Coffs Harbour cultural and civic space opens

Coffs Harbour City Council has opened its $82 million new cultural and civic space – Yarrila Place – designed by BVN.

“Yarrila” in Gumbaynggirr means “illuminate / brighten / light up / illustrate,” and it expresses an ambition: that the region will have a bright future.

The project was built with the advice of the Yandaarra Aboriginal Advisory Committee.

Design influences for the building include the natural environment, such as the mountain range to the west and the harbour to the east.

“The range defines the skyline and a sense of enclosure, diversity and surprise throughout the LGA. The Harbour is a clear idea of welcome, shelter, protection and safety,” BVN said in early concept diagrams.

A skylight draws natural light into the atrium. Artwork: ‘Let them feel the light’ by Emma Coulter.


Martin Siegner

The building’s form has also been shaped by a giant fig tree in the rear laneway. “The fig tree provides a recognizable anchoring point in the building. It is visible from Gordon Street, Riding Lane and the various spaces of the building. It stimulates the understanding of how to navigate the building, constantly reminding a visitor of where they are and where the heart of the project is,” BVN said.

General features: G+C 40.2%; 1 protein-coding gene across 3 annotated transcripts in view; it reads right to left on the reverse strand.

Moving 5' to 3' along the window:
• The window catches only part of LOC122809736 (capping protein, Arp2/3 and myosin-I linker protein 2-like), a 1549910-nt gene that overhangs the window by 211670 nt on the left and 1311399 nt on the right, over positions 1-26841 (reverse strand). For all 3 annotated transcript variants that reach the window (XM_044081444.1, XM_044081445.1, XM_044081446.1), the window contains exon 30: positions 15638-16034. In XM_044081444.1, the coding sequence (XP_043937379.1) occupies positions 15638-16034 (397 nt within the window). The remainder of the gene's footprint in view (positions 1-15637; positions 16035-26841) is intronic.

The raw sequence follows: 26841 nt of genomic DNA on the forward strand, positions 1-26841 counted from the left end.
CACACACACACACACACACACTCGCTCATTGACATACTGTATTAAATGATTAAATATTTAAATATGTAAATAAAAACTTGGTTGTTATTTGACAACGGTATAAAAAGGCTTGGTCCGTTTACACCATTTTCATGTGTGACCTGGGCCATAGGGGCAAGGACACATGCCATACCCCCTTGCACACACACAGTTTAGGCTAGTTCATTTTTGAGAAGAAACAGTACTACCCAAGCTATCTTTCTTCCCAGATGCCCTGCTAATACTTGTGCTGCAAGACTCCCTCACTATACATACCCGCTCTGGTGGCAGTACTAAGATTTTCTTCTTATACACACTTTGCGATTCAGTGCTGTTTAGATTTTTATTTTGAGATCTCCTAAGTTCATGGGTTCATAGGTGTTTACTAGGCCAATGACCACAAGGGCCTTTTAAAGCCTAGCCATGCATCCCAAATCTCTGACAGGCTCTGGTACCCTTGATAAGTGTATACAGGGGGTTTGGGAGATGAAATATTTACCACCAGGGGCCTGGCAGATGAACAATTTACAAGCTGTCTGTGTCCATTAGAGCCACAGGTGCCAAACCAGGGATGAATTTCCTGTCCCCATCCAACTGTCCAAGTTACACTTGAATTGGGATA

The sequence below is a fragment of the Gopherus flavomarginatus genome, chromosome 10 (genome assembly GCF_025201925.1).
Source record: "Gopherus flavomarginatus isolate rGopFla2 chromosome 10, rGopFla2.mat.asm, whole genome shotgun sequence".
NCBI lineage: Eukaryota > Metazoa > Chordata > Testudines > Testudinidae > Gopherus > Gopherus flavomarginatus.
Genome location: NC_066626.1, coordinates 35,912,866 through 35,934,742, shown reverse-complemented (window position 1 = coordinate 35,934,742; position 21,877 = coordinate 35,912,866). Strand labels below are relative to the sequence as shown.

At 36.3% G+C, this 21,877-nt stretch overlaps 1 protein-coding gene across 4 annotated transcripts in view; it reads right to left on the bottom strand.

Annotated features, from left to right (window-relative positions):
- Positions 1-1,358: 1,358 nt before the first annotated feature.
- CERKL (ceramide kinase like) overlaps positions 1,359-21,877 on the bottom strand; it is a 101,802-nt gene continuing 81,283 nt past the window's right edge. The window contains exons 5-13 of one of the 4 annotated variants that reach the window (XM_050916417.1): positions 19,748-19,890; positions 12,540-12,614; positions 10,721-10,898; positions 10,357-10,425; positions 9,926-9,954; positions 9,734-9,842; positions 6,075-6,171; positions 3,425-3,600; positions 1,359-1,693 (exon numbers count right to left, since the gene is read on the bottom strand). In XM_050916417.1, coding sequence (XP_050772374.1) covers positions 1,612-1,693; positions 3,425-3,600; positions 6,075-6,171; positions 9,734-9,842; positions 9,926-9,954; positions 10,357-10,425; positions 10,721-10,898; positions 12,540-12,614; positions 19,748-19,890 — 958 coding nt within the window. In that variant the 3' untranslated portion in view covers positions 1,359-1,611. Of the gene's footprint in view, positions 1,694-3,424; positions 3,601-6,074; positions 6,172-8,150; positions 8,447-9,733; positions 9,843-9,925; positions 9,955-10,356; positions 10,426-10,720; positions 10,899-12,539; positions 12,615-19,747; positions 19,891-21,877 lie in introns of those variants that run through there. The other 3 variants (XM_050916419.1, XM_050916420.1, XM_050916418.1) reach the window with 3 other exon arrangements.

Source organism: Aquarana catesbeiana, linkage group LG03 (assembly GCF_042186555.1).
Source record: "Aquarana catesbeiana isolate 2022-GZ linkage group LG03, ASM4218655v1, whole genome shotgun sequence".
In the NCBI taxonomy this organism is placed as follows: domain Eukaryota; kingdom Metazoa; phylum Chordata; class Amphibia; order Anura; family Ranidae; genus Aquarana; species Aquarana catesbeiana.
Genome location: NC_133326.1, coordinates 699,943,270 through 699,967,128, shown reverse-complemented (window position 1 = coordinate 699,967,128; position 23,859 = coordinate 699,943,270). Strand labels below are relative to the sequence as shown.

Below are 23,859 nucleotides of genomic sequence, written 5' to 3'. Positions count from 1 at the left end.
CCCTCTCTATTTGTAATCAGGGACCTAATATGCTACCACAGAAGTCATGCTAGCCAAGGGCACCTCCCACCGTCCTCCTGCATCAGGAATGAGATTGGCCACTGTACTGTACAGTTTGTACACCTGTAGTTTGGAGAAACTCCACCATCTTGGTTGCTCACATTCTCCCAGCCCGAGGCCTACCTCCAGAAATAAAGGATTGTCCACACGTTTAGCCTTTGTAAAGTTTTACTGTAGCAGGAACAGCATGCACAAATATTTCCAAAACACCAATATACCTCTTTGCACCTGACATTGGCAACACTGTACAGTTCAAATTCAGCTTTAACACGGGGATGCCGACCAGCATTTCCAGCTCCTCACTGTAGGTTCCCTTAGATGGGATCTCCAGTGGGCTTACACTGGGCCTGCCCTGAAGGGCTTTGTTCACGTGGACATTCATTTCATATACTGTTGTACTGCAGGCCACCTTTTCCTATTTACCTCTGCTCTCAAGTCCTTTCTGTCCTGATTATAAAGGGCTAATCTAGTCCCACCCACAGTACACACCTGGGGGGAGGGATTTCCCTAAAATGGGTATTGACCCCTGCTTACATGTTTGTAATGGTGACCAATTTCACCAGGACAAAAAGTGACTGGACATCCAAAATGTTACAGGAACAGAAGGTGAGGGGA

“The fig tree provides the opportunity to create a unique meaningful place. Combined with the cultural importance of fire and the ability to experience a special place over multiple levels.”

The curvature of the rear facade is sculpted around the canopy of the fig tree, which is also then repeated on the front facade.

A pinch in the front elevation also defines the entrance to the internal open-air atrium that runs through the building in a continuous track, which takes visitors to a public space on level three and a rooftop terrace.

The atrium connects visitors to all levels of the building.


Martin Siegner

The atrium bisects the building: to the north-east, a new three-level library includes dedicated areas for children, young adults, local history and private study. A multipurpose space sits above the library.

On the south-west side of the internal atrium is Yarrila Arts and Museum, located on the ground floor beneath a co-working space and council administration facilities.

“This is a facility that will be here for generations. It will be a place of learning, it will be a place of lifting up culture and local artists but it also will be a meeting place,” said prime minister Anthony Albanese, who attended the opening ceremony amid the Voice to Parliament campaign.

BVN principal Matthew Blair, who grew up in Coffs Harbour, said the place “will evolve over time, and is imbued with a philosophy of open-minded welcome, creative collaboration and community optimism.”

Source: Architecture - architectureau

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